James L. Powell

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James Lawrence Powell
Powell in Peru.jpg
Born (1936-07-17) July 17, 1936 (age 82)
ResidenceBuellton, CA
Alma materBerea College, Massachusetts Institute of Technology
Scientific career
FieldsGeology
InstitutionsOberlin College, Reed College
ThesisThe strontium isotopic composition and origin of carbonatites (1962)
Websitewww.jamespowell.org

James Lawrence Powell (born July 17, 1936 in Berea, Kentucky) is a geologist, author, former college president and museum director. He chaired the geology department at Oberlin College later serving as its provost and president. Powell also served as president of Franklin & Marshall College as well as Reed College. Following his positions in higher education, Powell presided over the Franklin Institute and the Natural History Museum of Los Angeles.

Powell served 12 years on the National Science Board and is currently the executive director of the National Physical Science Consortium.

His book, Night Comes to the Cretaceous, explores the scientific debate regarding dinosaur extinction. In Four Revolutions in the Earth Sciences, Powell addresses dinosaur extinction in addition to three other scientific debates: deep time, continental drift and global warming.

Powell has posited that the scientific consensus on global warming nears universality and he actively counters climate change denialism in his research and other publications.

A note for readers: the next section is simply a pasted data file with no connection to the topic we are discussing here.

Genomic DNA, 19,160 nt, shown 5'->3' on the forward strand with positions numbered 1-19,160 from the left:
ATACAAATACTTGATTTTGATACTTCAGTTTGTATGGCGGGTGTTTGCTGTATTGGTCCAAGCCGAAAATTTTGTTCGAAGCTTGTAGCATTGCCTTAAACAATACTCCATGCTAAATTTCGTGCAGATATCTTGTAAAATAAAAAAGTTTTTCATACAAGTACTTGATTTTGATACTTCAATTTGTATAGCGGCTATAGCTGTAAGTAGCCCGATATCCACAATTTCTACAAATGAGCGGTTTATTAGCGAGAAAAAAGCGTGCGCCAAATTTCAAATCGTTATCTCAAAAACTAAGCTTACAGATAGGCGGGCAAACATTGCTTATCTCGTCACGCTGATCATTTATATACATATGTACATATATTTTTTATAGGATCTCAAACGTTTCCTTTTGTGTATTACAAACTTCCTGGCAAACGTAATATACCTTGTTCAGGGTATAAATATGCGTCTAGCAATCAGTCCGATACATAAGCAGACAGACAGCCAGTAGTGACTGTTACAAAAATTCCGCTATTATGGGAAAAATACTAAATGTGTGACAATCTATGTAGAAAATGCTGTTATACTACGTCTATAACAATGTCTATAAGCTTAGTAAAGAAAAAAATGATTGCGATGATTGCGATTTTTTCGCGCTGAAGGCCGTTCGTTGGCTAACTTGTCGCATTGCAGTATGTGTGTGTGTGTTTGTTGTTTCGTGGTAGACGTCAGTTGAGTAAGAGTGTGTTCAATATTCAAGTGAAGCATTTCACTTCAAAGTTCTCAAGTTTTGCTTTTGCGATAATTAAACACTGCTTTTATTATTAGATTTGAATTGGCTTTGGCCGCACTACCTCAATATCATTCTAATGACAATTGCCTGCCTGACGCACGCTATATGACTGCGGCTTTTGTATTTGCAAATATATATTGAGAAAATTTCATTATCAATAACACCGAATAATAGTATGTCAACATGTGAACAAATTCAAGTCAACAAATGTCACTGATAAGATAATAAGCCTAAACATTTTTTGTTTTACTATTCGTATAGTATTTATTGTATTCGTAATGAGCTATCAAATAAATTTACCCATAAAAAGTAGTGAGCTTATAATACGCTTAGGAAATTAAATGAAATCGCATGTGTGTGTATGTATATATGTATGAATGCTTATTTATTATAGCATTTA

Education[edit]

Powell earned a BA degree in 1958 from Berea College, a private liberal arts college located in Powell's home town of Berea, Kentucky. Powell then received a PhD in Geochemistry from the Massachusetts Institute of Technology in 1962.[1]

Career[edit]

Powell began his career at Oberlin College in 1962 where he held the position of chair of the geology department from 1965 to 1973, he became the associate dean of arts and science in 1973, then vice president and provost in 1975.[1] After serving two years as a visiting administrator at Stanford University, Powell returned to Oberlin to serve as its acting president from 1981 to 1983.[2]

Following a 20-year career at Oberlin, Powell served as president of Franklin and Marshall College from 1983 to 1988,[3] then president of Reed College from 1988 to 1991.[4] Powell left academia to preside over the Franklin Institute (1991-1994)[5] followed by the National History Museum of Los Angeles (1994-2001).[6] Since 2001, Powell has been serving as the executive director of the National Physical Science Consortium.[4][7]

Powell served 12 years on the National Science Board first appointed by Ronald Reagan in 1986 and serving as its vice chair in 1990.[8]

In 2015, Powell was named a fellow for the Committee for Skeptical Inquiry.[9]

Debate on Climate Change Consensus[edit]

Peer-reviewed studies of the consensus on anthropogenic global warming

Powell has researched the scientific consensus view of anthropogenic global warming (AGW) in a series of studies evaluating the peer-reviewed literature. In 2012, Powell reviewed 13,950 peer-reviewed publications between 1991 and 2012 with "global warming” or “global climate change" as keywords. Evaluating this dataset, Powell showed a 99.97% scientific consensus view supporting AGW.[10][11] In 2016, Powell duplicated this method on articles published during 2013 and 2014. In this set, Powell found a 99.99% consensus "verging on unanimity" by the scientific community.[12]